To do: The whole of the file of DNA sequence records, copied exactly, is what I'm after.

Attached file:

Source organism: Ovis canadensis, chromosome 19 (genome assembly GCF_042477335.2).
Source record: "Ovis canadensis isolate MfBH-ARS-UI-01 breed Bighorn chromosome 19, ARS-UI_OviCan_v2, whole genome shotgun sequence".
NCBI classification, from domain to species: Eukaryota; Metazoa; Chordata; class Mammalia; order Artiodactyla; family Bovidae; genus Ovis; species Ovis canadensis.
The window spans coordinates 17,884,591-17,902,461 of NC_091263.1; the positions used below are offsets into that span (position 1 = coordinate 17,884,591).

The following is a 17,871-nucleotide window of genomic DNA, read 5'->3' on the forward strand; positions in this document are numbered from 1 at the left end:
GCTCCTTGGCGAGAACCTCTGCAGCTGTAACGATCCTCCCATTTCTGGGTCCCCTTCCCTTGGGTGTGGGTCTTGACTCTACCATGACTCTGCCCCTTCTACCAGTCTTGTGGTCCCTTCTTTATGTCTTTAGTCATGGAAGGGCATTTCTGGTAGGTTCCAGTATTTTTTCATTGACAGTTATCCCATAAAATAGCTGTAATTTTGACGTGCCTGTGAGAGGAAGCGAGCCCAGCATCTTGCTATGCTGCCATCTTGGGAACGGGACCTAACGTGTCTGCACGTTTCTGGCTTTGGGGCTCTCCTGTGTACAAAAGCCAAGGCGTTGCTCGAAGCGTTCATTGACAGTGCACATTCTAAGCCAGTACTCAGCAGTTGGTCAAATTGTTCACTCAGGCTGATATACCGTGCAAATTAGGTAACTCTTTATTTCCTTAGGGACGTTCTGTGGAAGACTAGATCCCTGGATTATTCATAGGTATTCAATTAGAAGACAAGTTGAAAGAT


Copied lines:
Source organism: Ovis canadensis, chromosome 19 (genome assembly GCF_042477335.2).
Source record: "Ovis canadensis isolate MfBH-ARS-UI-01 breed Bighorn chromosome 19, ARS-UI_OviCan_v2, whole genome shotgun sequence".
NCBI classification, from domain to species: Eukaryota; Metazoa; Chordata; class Mammalia; order Artiodactyla; family Bovidae; genus Ovis; species Ovis canadensis.
The window spans coordinates 17,884,591-17,902,461 of NC_091263.1; the positions used below are offsets into that span (position 1 = coordinate 17,884,591).

The following is a 17,871-nucleotide window of genomic DNA, read 5'->3' on the forward strand; positions in this document are numbered from 1 at the left end:
GCTCCTTGGCGAGAACCTCTGCAGCTGTAACGATCCTCCCATTTCTGGGTCCCCTTCCCTTGGGTGTGGGTCTTGACTCTACCATGACTCTGCCCCTTCTACCAGTCTTGTGGTCCCTTCTTTATGTCTTTAGTCATGGAAGGGCATTTCTGGTAGGTTCCAGTATTTTTTCATTGACAGTTATCCCATAAAATAGCTGTAATTTTGACGTGCCTGTGAGAGGAAGCGAGCCCAGCATCTTGCTATGCTGCCATCTTGGGAACGGGACCTAACGTGTCTGCACGTTTCTGGCTTTGGGGCTCTCCTGTGTACAAAAGCCAAGGCGTTGCTCGAAGCGTTCATTGACAGTGCACATTCTAAGCCAGTACTCAGCAGTTGGTCAAATTGTTCACTCAGGCTGATATACCGTGCAAATTAGGTAACTCTTTATTTCCTTAGGGACGTTCTGTGGAAGACTAGATCCCTGGATTATTCATAGGTATTCAATTAGAAGACAAGTTGAAAGAT